Brain Health, Alzheimer's, Dementia Feed

Dr. Gross’ newest book, “The Only Way Out is Through: A Ten-Step Journey from Grief to Wholeness,” is for everyone who experiences the often searing grief that accompanies the death of a loved one. Since Alzheimer’s is a terminal disease, as is the human condition, most HealthCentral readers are eventually put in a position where they must mourn the loss of their parent or spouse. Dr. Gross communicated with HealthCentral via email to provide our readers with guidance on how to go about getting through that grief. The interview has been lightly edited for length and flow. Read more →


The idea that some people can stay positive after receiving a dementia diagnosis seems surprising to many, yet when faced with adversity we have only two choices — make the best of what is in front of us, or live with negativity. No one is suggesting that living with a positive outlook after being given a diagnosis for any serious disease is easy, but negative thinking is risky for your overall health, while positive thinking has health benefits. Read more →


The type of heat exhaustion or mild dehydration that a middle-aged caregiver may feel during a heat wave is uncomfortable, but the same occurrence could be deadly for an elder. Because of the seriousness of overheating, some older people take a prescription drug that helps increase blood flow to the skin which in turn helps them cool off. Read more →


In the age of cyber sophistication, scammers and others can wreak havoc with our lives if we even momentarily let down our guard. For older adults who may not be technologically savvy, the threat is even greater. For them, like for someone speaking a second language, red flags might go unnoticed. People living with dementia may be at even more risk because of changes in the brain that can cause confusion. Here are tips for us all, including people living with dementia. Read more →


DICE is an acronym for Describe, Investigate, Evaluate, and Create: The DICE program recommends that caregivers - both professional and family - treat each person with dementia as an individual and also be aware that as symptoms change, approaches by caregivers should also change. DICE is a partnership between the physician, the patient, and the caregiver. Read more →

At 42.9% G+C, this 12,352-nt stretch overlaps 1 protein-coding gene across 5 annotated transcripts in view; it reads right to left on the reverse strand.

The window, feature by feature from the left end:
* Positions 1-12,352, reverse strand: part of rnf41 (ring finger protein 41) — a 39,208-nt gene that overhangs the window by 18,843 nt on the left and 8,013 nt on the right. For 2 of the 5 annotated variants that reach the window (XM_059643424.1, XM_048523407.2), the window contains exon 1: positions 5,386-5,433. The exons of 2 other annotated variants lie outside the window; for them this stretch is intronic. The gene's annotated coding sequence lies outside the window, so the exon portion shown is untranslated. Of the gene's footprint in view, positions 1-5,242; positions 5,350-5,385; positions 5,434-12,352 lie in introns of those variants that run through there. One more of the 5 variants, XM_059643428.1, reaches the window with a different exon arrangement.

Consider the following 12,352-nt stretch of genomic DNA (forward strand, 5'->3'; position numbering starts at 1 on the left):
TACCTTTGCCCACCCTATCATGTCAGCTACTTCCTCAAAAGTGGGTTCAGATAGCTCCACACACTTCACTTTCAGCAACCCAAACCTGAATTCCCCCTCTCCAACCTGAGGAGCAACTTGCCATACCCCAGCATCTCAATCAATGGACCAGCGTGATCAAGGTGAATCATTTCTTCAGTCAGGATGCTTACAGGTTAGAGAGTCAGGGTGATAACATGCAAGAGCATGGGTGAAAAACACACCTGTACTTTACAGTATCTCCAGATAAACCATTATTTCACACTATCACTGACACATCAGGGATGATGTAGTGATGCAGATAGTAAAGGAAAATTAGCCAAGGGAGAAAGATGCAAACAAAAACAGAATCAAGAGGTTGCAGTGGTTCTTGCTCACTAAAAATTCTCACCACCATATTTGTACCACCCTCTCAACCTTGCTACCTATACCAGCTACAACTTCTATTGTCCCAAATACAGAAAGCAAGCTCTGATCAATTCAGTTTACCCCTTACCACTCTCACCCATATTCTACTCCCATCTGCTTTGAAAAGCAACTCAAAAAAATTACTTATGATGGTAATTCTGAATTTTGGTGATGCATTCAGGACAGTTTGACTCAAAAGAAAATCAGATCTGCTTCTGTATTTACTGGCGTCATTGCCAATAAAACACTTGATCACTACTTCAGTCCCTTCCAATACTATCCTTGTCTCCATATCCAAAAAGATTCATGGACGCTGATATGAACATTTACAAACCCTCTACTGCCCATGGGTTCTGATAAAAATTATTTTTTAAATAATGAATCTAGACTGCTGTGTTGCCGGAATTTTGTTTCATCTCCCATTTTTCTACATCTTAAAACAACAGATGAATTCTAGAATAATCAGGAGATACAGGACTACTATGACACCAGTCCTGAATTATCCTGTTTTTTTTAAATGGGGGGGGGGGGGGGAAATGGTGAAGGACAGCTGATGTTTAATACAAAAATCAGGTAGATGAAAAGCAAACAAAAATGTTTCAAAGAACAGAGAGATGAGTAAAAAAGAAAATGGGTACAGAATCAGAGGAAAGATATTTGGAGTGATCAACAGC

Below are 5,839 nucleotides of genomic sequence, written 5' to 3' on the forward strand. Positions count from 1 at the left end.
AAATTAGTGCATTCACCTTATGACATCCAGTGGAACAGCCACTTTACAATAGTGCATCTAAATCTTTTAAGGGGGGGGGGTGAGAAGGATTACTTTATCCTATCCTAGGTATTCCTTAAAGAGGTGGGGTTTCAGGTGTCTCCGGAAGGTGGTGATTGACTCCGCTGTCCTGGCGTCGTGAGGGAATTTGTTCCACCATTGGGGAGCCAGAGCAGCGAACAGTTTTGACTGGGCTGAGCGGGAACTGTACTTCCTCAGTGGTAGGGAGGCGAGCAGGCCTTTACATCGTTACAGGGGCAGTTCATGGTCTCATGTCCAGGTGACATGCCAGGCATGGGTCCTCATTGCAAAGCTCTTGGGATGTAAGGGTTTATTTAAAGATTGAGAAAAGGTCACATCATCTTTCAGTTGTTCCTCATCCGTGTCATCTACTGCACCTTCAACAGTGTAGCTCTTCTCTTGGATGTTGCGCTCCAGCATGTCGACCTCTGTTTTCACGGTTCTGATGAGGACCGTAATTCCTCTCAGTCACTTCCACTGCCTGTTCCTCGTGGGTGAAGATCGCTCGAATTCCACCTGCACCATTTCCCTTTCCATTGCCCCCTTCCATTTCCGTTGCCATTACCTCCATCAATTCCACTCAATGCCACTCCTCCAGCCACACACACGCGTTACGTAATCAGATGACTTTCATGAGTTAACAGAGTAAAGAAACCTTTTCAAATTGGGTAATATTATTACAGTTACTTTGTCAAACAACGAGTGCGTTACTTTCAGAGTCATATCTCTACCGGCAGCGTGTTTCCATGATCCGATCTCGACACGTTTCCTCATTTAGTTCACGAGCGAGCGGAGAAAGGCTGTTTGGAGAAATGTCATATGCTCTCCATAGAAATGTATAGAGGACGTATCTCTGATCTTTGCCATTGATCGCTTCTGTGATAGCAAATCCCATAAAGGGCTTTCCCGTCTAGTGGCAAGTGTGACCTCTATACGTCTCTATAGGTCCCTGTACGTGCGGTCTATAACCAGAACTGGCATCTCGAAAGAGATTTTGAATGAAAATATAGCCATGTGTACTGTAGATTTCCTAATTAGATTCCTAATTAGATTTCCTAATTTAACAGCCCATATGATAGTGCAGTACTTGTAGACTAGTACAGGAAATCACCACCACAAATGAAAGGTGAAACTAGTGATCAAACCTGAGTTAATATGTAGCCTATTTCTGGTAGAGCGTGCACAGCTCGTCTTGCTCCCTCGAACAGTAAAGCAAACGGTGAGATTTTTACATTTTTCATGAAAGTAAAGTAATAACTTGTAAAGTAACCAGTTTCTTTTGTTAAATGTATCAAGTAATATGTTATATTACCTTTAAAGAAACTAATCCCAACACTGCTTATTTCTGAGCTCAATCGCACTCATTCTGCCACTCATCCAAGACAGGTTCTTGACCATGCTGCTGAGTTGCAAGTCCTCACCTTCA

...Don’t let a bias against alternative medicine put you off. While we now have the blessing of the NIH to use rosemary, lemon, lavender, and orange by the inhaled method to help calm Alzheimer’s symptoms, we can also seek advice from trained professionals who may help us make the most of any number of ancient practices for ourselves and our loved ones. Read more →


People living with dementia are anxious to teach the public that while a dementia diagnosis is not what anyone wants to receive, it’s not as if they are "healthy" the day before the diagnosis and in late-stage dementia the day after. Many people live for years with manageable dementia, and any number of them would call their lives satisfying. Read more →


Immediately, you recognize that your nasty response is way out of proportion to your friend's comment. She's been there for you, even though when caregiving starts, friends often scatter.The person you are really angry at is your sister who repeatedly criticizes your caregiving ability. The problem is that words, once uttered, can't be withdrawn. Read more →


Dear Carol: I’ve been reading a lot about when if/when it’s time to force a parent into some kind of care. Your position seems to be that it’s the older adult’s decision unless there is dementia present. I can see that at 70, but my mom is 90. She’s mentally sharp and still likes her home and her garden but she refuses much help except for hiring lawn care, snow removal, and grocery delivery. She gave up driving on her own but she is adamant about not wanting to move to assisted living. At what age do adult children finally say enough and use our Power of Attorney to force a move? BT Read more →